Iran also remains committed to developing surrogate networks inside the United States, an objective it has pursued for more than a decade. Iran probably will seek to acquire new conventional weapon systems, such as advanced fighter aircraft, trainer aircraft, helicopters, air defense systems, para-naval patrol ships, and main battle tanks. Iran’s growing expertise and willingness to conduct aggressive cyber operations make it a major threat to the security of U.S. and allied networks and data.

North Korean leader Kim Jong Un remains strongly committed to expanding the country’s nuclear weapons arsenal and maintaining nuclear weapons as a centerpiece of his national security structure. [In Cyber domain]  Pyongyang probably possesses the expertise to cause temporary, limited disruptions of some critical infrastructure networks and disrupt business networks in the United States.

Environmental Threats

Climate change will increasingly exacerbate risks to U.S. national security interests as the physical impacts increase and geopolitical tensions mount about the global response to the challenge. High-and middle-income countries still have not met their 2015 Paris Agreement pledges to provide $100 billion per year to low-income countries by 2020, and low-income countries want more assistance with adapting to climate effects.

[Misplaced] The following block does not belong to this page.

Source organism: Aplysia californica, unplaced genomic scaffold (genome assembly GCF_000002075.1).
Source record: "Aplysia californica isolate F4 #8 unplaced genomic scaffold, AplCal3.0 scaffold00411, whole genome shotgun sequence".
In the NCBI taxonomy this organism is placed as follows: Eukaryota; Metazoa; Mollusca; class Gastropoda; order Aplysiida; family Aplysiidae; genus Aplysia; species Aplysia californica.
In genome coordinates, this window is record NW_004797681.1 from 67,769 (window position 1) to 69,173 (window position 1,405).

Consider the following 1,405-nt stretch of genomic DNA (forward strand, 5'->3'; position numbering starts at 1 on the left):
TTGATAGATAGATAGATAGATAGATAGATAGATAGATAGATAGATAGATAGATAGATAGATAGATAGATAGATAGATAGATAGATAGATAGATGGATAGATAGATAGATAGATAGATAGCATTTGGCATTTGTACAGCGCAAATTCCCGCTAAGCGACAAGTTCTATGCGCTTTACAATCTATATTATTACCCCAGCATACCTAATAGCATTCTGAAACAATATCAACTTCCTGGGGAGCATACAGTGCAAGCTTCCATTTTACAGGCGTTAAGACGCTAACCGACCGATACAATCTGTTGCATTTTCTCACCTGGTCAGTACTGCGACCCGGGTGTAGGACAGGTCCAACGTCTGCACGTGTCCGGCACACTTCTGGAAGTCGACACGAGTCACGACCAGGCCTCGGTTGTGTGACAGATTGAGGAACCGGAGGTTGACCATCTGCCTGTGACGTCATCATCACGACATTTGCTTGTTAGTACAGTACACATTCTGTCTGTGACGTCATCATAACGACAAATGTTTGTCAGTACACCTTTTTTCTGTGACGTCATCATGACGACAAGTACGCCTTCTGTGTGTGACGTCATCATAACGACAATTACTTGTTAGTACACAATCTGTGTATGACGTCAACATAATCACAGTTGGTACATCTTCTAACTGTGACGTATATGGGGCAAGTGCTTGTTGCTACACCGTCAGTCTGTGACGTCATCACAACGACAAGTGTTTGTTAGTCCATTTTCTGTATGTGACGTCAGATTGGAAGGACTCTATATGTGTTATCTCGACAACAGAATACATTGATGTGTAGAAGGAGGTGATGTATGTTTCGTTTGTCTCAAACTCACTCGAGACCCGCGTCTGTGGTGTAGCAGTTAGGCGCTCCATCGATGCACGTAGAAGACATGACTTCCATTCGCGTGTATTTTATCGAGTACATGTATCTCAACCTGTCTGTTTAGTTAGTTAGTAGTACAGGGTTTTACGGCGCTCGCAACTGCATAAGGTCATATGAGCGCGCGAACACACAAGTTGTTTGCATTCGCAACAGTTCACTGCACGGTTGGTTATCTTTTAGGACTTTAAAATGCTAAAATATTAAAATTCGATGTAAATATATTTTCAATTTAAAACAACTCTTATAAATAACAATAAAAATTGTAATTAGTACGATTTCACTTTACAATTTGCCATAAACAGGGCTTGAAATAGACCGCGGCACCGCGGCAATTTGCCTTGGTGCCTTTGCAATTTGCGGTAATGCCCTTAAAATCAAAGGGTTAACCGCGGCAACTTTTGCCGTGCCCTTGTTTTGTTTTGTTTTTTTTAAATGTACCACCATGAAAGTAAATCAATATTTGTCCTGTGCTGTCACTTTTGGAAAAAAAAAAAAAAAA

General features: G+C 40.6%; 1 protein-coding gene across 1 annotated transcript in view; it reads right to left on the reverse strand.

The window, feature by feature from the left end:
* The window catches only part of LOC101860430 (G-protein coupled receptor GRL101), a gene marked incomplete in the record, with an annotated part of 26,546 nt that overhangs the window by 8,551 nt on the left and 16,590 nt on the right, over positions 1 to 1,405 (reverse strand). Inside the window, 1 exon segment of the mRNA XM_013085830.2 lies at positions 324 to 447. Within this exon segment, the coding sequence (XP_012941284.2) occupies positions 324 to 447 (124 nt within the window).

Illegal, unreported, and unregulated (IUU) fishing practices, globally, are contributing to the decline of marine fisheries—eroding food and economic security in coastal areas, particularly in Africa and Asia. Eighty-five percent of worldwide fish stocks are fully exploited, overexploited, depleted, or recovering from depletion. Overfishing, habitat degradation, and climate-driven ocean changes will continue to harm fisheries.


In the Western Hemisphere, push and pull factors that drive migrants from Latin America and the Caribbean to the United States—such as deteriorating socioeconomic and security conditions in certain countries, misperceptions of U.S. policies, and employment opportunities in the United States—probably will persist through 2023.

Worldwide, the number of people displaced by conflict, violence, and natural disasters within their own national borders and into other countries continues to increase, straining governments’ abilities to care for domestic populations and mitigate any associated public discontent. Meanwhile, a growing gap between humanitarian needs and the provision of international financial assistance has the potential to exacerbate migration flows.

Racially or Ethnically Motivated Violent Extremists (RMVE) movements

Individuals and cells adhering to ideologies espoused by ISIS, al-Qa‘ida, or the transnational Racially or Ethnically Motivated Violent Extremists (RMVE) movement pose a significant terrorist threat to U.S. persons, facilities, and interests.  ISIS’s insurgency in Iraq and Syria will persist as the group seeks to rebuild capabilities and replenish its ranks. Transnational RMVEs have plotted attacks and encouraged violence against government officials in Australia and throughout Europe, including in Belgium, France, Germany, and Iceland.